Diwali celebrations are in full swing, which means India is gleaming with lights, pomp, fireworks and a high festive spirit. With Dhanteras of the North and Naraka Chaturdashi of the South behind us, Kali Puja in the East is the next highlight of the festival. While most of the country might be busy dedicating their celebrations to Goddess Lakshmi, eastern regions of India, such as West Bengal, Assam, Odisha and even Bangladesh celebrate Kali Puja.
Sometimes known as Mahanisha Puja or Shyam Puja, Kali Puja is celebrated on the third day of Diwali which falls on the 19th of October this year. Much similar to the popular Durga Puja, pandals are put up throughout the place during Kali Puja.
Idols of Goddess Kali that are made of clay are placed in these pandals, along with images of Lord Shiva, who is her consort and of Ramakrishna and Bamkhepa, who are popular Kali devotees in West Bengal. As offerings, many of these pandals keep red hibiscus flowers, sweets, rice and sometimes fish and meat.
Kali Puja gained widespread popularity only in the 19th century and was introduced in the 18th century by King Krishna Chandra of Nabadwip. Of all the Indian eastern states, celebrations are seen with utmost grandeur particularly in West Bengal. You can find bhog being served in pandals, in the form of khichdi and labra. The puja is usually concluded with a hearty mangsho or goat meal.
Popular Legend Behind Kali Puja
According to the story, two demons named Shambhu and Nishambu challenged Lord Indra, King of Gods, and desired to capture heaven. Following a series of events after that, all gods sought after Goddess Durga's protection. This was when her incarnation as Goddess Kali, who is believed to have emerged from her forehead.
After slaughtering the demons, she made a garland of their heads. The killing spree blinded her and she continued killing everyone who came in her way. In order to stop this, Lord Shiva threw himself under her feet. Goddess Kali stuck her tongue out with utter shock by this gesture and this is the image of the goddess which is now used for worshipping.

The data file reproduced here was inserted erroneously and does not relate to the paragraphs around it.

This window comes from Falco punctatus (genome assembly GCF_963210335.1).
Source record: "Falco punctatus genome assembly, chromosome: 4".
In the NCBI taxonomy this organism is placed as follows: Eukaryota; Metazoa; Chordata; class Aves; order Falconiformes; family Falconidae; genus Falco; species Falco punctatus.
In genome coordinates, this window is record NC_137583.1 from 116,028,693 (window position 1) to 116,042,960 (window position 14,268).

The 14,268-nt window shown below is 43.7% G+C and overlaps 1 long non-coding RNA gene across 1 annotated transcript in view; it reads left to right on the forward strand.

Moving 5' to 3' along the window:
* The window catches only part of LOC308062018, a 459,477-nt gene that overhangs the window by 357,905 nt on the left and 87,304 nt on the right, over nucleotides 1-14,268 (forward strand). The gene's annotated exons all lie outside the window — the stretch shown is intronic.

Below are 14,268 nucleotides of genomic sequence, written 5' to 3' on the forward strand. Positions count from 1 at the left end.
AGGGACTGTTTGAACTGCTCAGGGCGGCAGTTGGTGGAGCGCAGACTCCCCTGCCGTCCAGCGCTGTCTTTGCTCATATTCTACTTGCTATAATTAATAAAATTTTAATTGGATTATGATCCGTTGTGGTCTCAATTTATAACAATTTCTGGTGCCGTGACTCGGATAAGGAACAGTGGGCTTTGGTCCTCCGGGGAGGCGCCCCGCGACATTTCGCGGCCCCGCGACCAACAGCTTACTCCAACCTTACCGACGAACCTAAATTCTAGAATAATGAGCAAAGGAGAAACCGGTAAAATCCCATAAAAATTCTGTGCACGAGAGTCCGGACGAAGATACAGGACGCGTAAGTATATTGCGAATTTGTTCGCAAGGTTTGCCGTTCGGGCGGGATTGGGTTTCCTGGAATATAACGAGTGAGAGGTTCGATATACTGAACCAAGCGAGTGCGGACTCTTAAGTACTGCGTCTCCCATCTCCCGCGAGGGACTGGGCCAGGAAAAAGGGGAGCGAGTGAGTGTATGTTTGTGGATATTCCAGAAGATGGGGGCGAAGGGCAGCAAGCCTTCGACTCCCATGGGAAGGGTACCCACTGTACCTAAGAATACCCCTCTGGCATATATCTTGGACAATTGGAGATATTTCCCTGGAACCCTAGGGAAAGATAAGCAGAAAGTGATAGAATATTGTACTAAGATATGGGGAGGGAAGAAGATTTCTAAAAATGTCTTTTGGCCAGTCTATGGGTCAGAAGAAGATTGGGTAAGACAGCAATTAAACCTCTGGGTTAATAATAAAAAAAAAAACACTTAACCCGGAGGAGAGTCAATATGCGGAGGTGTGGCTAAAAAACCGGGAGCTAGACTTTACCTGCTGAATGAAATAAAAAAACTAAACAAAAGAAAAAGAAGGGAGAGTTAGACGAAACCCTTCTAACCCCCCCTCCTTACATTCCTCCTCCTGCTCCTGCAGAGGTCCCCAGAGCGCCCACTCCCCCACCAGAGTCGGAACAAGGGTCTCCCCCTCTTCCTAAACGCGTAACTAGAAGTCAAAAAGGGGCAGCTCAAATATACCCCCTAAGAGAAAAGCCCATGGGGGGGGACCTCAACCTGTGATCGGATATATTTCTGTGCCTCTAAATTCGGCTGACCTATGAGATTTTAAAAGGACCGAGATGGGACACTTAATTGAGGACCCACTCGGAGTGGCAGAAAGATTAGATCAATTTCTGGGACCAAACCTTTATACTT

Temples To Visit During Kali Puja
Kalighat Temple in Kolkata and Kamakhya Temple in Guwahati will be crowded with thousands of devotees during this time of the year. Kalighat is one of the most sacred Kali temples that is nestled in the old course of river Hooghly.
The temple comprises of a Sosthi Tala, which is a samadhi of Brahmananda Giri where all priests are females, a Radha-Krishna Temple and a Kundupukur, which is a sacred tank. The temple remains open from 4 am to 10.30 pm.
Kamakhya Temple is a unique temple and the most popular attraction of Guwahati. Its uniqueness lies in the fact that there is no idol; instead, devotees worship the yoni of Goddess Kamakhya. It is also said that the river next to the temple turns red during a festival called Ambubachi, which represents the menstruation of the goddess.
Other popular temples to visit during this time include Dakshineshwar Temple in Kolkata, Tarapith Temple in Birbhum, Tripura Sundari Temple in Boral, to name a few.